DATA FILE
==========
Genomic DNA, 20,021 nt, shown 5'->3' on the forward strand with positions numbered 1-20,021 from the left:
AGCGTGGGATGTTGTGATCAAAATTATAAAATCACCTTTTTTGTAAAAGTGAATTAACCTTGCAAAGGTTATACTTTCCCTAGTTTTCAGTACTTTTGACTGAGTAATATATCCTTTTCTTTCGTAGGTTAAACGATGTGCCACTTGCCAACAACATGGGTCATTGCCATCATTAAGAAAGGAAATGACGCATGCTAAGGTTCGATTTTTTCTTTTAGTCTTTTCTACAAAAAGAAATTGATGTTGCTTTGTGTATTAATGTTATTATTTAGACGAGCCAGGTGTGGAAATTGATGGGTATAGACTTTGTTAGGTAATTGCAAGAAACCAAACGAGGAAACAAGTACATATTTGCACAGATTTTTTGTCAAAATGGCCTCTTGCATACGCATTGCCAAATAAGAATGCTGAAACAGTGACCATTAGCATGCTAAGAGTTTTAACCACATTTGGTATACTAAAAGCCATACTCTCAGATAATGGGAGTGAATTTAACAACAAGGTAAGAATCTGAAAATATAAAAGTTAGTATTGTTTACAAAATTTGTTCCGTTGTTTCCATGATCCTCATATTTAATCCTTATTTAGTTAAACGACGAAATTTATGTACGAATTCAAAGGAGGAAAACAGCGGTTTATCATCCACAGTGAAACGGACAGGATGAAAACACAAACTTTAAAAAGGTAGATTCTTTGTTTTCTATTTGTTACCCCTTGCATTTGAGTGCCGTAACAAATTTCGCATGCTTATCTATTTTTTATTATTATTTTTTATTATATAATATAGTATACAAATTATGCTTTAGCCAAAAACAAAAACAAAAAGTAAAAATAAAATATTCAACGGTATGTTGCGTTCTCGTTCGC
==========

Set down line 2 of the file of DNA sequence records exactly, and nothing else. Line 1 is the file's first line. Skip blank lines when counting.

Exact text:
AGCGTGGGATGTTGTGATCAAAATTATAAAATCACCTTTTTTGTAAAAGTGAATTAACCTTGCAAAGGTTATACTTTCCCTAGTTTTCAGTACTTTTGACTGAGTAATATATCCTTTTCTTTCGTAGGTTAAACGATGTGCCACTTGCCAACAACATGGGTCATTGCCATCATTAAGAAAGGAAATGACGCATGCTAAGGTTCGATTTTTTCTTTTAGTCTTTTCTACAAAAAGAAATTGATGTTGCTTTGTGTATTAATGTTATTATTTAGACGAGCCAGGTGTGGAAATTGATGGGTATAGACTTTGTTAGGTAATTGCAAGAAACCAAACGAGGAAACAAGTACATATTTGCACAGATTTTTTGTCAAAATGGCCTCTTGCATACGCATTGCCAAATAAGAATGCTGAAACAGTGACCATTAGCATGCTAAGAGTTTTAACCACATTTGGTATACTAAAAGCCATACTCTCAGATAATGGGAGTGAATTTAACAACAAGGTAAGAATCTGAAAATATAAAAGTTAGTATTGTTTACAAAATTTGTTCCGTTGTTTCCATGATCCTCATATTTAATCCTTATTTAGTTAAACGACGAAATTTATGTACGAATTCAAAGGAGGAAAACAGCGGTTTATCATCCACAGTGAAACGGACAGGATGAAAACACAAACTTTAAAAAGGTAGATTCTTTGTTTTCTATTTGTTACCCCTTGCATTTGAGTGCCGTAACAAATTTCGCATGCTTATCTATTTTTTATTATTATTTTTTATTATATAATATAGTATACAAATTATGCTTTAGCCAAAAACAAAAACAAAAAGTAAAAATAAAATATTCAACGGTATGTTGCGTTCTCGTTCGC